And, if you want to try the real Champagne of beers… check out a Lindeman’s Lambic Peche. Made in Belgium, Lambic beers are fermented naturally, flavored with different fruits (often cherry, raspberry or peach aka peche in French-speaking Belgium), barrel-aged and sold in cork-topped bottles. They are low in alcohol, lightly carbonated and big on flavor.

Try any of the above with this Peach and Cucumber Salsa, which  goes great with chips or just about any grilled or roasted vegetable, fish or white meat.

Riesling and… Just About Anything
For most of us, Riesling is a tough wine to love. The elaborate Germanic names, usually printed in gothic type on oddly shaped bottles, can be off-putting. The massive popularity of Blue Nun in the ’70s and ‘80s, one of the first popular imported wines and a precursor to fads like White Zinfandel and Pinot Grigio, left people who remember with the impression that “sweet” was its best feature.

But in recent years, Riesling has enjoyed a renaissance among wine lovers and become known in some circles as “sommeliers’ favorite wine.” That’s because, like our stone fruit friends, great Rieslings provide an incredible mix of competing and complementary flavors. Yes, they are sweeter than many white wines, but, like the best ripe peaches, the best Rieslings offset that with acidity (tartness) and flavors like minerals, apple and slate.

Rieslings go great with a huge range of foods—from sushi and Chinese takeout to the foods of their ancestral homelands in Germany, Austria and Alsace like pork, sausage and asparagus.

Grilled Peach & Proscuitto Salad

Great Rieslings can be found at a range of prices and, today, from all over the world -- places as far afield as Australia, California and the even the Finger Lakes region of upstate New York. For our money, though, some of the most accessible are from Alsace, a province of France along its border with Germany.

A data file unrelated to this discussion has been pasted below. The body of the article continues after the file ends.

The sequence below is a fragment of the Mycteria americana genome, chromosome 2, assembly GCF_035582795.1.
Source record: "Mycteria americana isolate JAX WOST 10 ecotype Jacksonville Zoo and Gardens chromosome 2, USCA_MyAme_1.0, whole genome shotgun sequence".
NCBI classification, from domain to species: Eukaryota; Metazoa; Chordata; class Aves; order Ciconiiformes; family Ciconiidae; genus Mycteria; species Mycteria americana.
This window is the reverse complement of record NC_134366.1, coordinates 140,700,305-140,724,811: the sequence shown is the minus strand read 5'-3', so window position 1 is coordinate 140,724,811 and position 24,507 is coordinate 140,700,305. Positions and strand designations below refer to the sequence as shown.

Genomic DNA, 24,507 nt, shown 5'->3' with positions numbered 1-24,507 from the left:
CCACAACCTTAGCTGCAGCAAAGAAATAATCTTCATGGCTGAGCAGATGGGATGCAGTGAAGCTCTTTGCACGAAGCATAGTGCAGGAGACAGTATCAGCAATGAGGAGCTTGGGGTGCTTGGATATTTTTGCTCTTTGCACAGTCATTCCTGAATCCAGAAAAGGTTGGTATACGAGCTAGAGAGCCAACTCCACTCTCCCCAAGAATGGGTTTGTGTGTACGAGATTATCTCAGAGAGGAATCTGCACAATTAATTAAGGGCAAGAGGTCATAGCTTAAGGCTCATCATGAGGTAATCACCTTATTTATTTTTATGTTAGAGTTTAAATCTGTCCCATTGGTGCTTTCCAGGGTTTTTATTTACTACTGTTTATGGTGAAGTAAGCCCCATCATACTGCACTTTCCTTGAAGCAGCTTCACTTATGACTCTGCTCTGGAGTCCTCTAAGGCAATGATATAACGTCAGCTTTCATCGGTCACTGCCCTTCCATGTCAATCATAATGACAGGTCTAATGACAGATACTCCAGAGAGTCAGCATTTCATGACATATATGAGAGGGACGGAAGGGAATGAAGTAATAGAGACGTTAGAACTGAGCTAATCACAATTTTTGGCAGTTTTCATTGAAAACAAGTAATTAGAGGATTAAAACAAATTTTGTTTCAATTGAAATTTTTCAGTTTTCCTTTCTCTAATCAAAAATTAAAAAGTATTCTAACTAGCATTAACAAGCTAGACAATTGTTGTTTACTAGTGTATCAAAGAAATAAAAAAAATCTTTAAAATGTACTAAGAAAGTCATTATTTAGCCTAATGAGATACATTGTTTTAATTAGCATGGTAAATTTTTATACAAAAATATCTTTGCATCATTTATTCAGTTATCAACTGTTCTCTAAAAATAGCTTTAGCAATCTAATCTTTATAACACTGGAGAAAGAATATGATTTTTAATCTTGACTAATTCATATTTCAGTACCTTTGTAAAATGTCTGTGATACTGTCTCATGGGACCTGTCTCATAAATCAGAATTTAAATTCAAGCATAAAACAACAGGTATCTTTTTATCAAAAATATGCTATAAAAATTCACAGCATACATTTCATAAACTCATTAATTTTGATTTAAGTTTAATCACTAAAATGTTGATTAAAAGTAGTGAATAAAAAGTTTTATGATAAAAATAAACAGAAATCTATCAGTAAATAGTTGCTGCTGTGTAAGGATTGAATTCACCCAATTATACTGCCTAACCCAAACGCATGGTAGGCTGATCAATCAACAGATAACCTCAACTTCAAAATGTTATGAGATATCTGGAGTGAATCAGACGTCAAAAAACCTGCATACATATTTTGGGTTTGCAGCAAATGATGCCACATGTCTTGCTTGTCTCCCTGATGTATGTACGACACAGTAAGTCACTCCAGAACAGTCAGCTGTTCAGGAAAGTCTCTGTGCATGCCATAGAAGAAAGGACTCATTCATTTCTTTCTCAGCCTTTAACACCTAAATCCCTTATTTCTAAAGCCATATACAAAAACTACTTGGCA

There, the Hugel family makes a range of dry (i.e., not sweet) Rieslings from their basic Classic to top of line single vineyard or “cru” offerings that are some of the top-rated wines in the world. There is no doubt they know what they are doing: The Hugels have been making wine in Alsace for 13 generations, over 350 years. And they’re relative bargains, ranging from the widely available Classic for about $25 to various Cru’s priced at $100 plus. 

If you want a meal that your friends and family will still be talking about next summer, try this Pork Loin Reuben, which brings together traditional Alsatian flavors in a twist on a classic New York deli sandwich. Add Riesling and a Bloom Farms CBD Stone Fruit vape, and take the evening moment to soak up oohs, aahs and Instagram likes from those near and far.

Last, but not least, if you are looking for something sweet to go with any of these (we know you are) and have been fine-tuning your baking skills during our collective time at home, try this French Apricot Tart for a delicious exclamation point on your end-of-summer hurrah.

Apricot Tart